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  • by Carly Wolf, NORML State Policies Coordinator April 23, 2020

    As we all learn to cope with our new socially distant realities amidst a global pandemic, its difficult to think of any aspect of society that hasn’t been affected by COVID-19. Unfortunately for marijuana reform, what began with at least a dozen states optimistically working to qualify state level ballot initiatives in advance of the November 2020 election, has slowly dwindled to a number that can be counted on one hand.

    Activists have been working for months registering new voters, collecting signatures, and educating the public, in hopes of giving voters in their state the opportunity to make their voices heard and cast their vote for marijuana. But social distancing guidelines have made this work virtually impossible.

    Below is an overview of key 2020 ballot initiative efforts and where they stand now.

    New Jersey

    Issue: Adult use marijuana
    Status: Qualified
    The question:

    Do you approve amending the Constitution to legalize a controlled form of marijuana called “cannabis”?

    Only adults at least 21 years of age could use cannabis. The State commission created to oversee the State’s medical cannabis program would also oversee the new, personal use cannabis market.

    Cannabis products would be subject to the State sales tax. If authorized by the Legislature, a municipality may pass a local ordinance to charge a local tax on cannabis products.

    Members of the New Jersey state legislature approved a proposed constitutional amendment in December 2019 by a three-fifths majority, firmly placing a question to allow regulated cannabis sales on the November 2020 ballot. According to a recent Monmouth University survey, 61 percent of respondents said they would vote in support of the proposal, while 34 percent said they’d vote against it.

    Mississippi

    Issue: Medical marijuana
    Status: Two competing measures have both qualified
    The questions:

    Initiative 65 (citizen initiated):

    Should Mississippi allow qualified patients with debilitating medical conditions, as certified by Mississippi licensed physicians, to use medical marijuana?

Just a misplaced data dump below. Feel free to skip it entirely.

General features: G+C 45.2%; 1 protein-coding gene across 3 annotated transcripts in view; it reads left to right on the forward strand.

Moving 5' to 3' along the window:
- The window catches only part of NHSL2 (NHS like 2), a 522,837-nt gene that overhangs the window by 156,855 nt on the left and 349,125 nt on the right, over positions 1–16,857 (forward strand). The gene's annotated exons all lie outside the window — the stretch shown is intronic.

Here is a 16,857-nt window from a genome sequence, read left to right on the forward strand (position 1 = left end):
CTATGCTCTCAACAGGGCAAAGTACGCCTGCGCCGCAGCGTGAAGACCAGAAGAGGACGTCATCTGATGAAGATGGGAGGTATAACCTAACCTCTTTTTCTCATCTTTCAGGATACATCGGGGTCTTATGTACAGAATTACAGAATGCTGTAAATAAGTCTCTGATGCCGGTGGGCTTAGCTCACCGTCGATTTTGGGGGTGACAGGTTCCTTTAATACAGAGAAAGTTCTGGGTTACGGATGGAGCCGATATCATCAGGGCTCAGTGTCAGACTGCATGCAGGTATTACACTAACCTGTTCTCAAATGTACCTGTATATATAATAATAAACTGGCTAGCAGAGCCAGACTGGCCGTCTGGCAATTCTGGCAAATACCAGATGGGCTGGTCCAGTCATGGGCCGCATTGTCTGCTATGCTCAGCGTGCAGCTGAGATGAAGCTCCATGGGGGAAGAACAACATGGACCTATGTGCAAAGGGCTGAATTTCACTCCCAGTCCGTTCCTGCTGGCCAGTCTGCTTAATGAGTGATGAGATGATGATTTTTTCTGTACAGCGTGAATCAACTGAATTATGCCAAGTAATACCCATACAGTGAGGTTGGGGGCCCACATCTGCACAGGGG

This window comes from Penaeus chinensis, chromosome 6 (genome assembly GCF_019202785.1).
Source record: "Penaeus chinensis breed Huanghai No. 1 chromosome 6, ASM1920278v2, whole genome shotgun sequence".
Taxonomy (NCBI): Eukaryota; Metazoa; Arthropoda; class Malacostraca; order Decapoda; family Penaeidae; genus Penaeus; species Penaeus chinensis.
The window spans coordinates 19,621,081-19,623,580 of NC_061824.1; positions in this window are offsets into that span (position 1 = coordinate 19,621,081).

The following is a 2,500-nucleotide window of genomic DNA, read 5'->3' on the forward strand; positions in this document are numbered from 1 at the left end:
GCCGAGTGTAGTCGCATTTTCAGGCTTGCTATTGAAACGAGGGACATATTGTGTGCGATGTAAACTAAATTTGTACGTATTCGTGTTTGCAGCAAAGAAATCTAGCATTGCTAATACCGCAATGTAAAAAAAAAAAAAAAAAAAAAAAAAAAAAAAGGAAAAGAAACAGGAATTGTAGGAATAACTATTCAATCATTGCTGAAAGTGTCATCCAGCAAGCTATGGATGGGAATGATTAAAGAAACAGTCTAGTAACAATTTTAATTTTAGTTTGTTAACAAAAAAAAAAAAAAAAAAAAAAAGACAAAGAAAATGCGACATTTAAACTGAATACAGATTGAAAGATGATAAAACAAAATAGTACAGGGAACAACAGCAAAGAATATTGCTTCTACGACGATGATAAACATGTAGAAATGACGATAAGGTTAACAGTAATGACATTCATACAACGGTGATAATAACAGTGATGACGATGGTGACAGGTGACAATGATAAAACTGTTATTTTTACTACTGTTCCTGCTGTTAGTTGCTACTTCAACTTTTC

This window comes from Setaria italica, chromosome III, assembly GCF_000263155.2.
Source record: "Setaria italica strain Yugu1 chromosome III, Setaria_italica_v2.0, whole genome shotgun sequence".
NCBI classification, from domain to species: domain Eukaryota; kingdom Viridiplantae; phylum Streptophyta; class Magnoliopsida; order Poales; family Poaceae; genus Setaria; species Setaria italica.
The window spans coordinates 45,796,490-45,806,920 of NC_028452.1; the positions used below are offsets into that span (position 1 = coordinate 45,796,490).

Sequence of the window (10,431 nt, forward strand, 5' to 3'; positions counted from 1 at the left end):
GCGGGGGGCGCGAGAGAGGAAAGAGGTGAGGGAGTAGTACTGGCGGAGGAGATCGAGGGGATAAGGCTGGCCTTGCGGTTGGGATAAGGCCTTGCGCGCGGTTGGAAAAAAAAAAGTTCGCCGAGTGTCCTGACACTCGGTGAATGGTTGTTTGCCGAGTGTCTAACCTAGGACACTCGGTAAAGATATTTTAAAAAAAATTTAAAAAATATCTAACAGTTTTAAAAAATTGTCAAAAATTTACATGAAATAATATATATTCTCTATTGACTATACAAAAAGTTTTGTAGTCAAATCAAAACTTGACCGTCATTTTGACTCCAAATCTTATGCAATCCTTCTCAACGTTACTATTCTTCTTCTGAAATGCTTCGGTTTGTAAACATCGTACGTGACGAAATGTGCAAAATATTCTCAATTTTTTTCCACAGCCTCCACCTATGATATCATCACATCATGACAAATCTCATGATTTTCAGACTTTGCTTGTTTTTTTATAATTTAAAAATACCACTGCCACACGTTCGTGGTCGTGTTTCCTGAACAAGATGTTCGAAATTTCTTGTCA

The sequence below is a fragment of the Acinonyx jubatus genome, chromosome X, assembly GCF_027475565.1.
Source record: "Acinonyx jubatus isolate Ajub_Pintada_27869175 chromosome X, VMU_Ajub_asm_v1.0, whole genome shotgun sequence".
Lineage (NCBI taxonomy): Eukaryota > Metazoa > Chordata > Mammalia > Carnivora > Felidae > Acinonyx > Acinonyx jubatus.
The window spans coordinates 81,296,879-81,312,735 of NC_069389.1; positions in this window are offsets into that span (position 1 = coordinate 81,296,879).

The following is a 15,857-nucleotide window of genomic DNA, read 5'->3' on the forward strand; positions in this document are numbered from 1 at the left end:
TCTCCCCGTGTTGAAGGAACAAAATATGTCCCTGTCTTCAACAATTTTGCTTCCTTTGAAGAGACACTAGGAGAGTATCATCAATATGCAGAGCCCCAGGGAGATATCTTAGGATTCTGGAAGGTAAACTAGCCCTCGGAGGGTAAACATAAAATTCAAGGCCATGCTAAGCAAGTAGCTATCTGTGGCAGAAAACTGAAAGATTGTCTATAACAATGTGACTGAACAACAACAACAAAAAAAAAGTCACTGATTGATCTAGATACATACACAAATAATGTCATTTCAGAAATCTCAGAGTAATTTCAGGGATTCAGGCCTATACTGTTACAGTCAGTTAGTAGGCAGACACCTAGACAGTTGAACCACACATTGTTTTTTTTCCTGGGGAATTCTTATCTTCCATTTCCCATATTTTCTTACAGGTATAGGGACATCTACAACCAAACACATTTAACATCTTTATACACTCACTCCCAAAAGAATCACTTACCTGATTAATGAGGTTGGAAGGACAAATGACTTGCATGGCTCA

A citizen driven campaign, spearheaded by Mississippians for Compassionate Care, turned in over 200,000 signatures to qualify for the ballot in January to allow patients to access up to 2.5 ounces of cannabis per 14-day time period.

    HC 39 (legislature approved):

    NOW, THEREFORE, BE IT RESOLVED BY THE LEGISLATURE OF THE STATE OF MISSISSIPPI, That the following amendment to the Mississippi Constitution of 1890 is proposed to the qualified electors of the state at the November 2020 election, as an alternative to the amendment proposed by Initiative Measure No. 65:

    Article 16, Section 290, Mississippi Constitution of 1890, is created to read as follows: “Section 290. There is established a program in the State of Mississippi to allow the medical use of marijuana products by qualified persons. The program shall be structured to include, at a minimum, the following conditions and requirements:

    Members of the Mississippi state legislature approved an alternative ballot measure in March that will appear alongside Initiative 65 on the November ballot. Activists view this less clear, more restrictive initiative as an effort by lawmakers to undermine the will of the people and confuse voters at the polls. Under this proposal, patients would be prohibited from smoking whole-plant marijuana.

    South Dakota

    Issue: Medical & adult use marijuana
    Status: Two separate measures have both qualified
    The questions:

    Constitutional Amendment A (adult use):

    Title – An amendment to the South Dakota Constitution to legalize, regulate, and tax marijuana; and to require the Legislature to pass laws regarding hemp as well as laws ensuring access to marijuana for medical use.

    If approved, the constitutional amendment would allow adults to purchase and possess up to one ounce of marijuana and grow up to three plants for personal use. The initiative is backed by a former federal prosecutor as well as the Marijuana Policy Project, a national advocacy organization.

    Initiative 26 (medical):

    Title – An initiated measure on legalizing marijuana for medical use.

    If approved, the statutory initiative would allow registered patients, with a physician’s approval, to purchase and possess up to three ounces of marijuana and grow up to three plants for therapeutic use.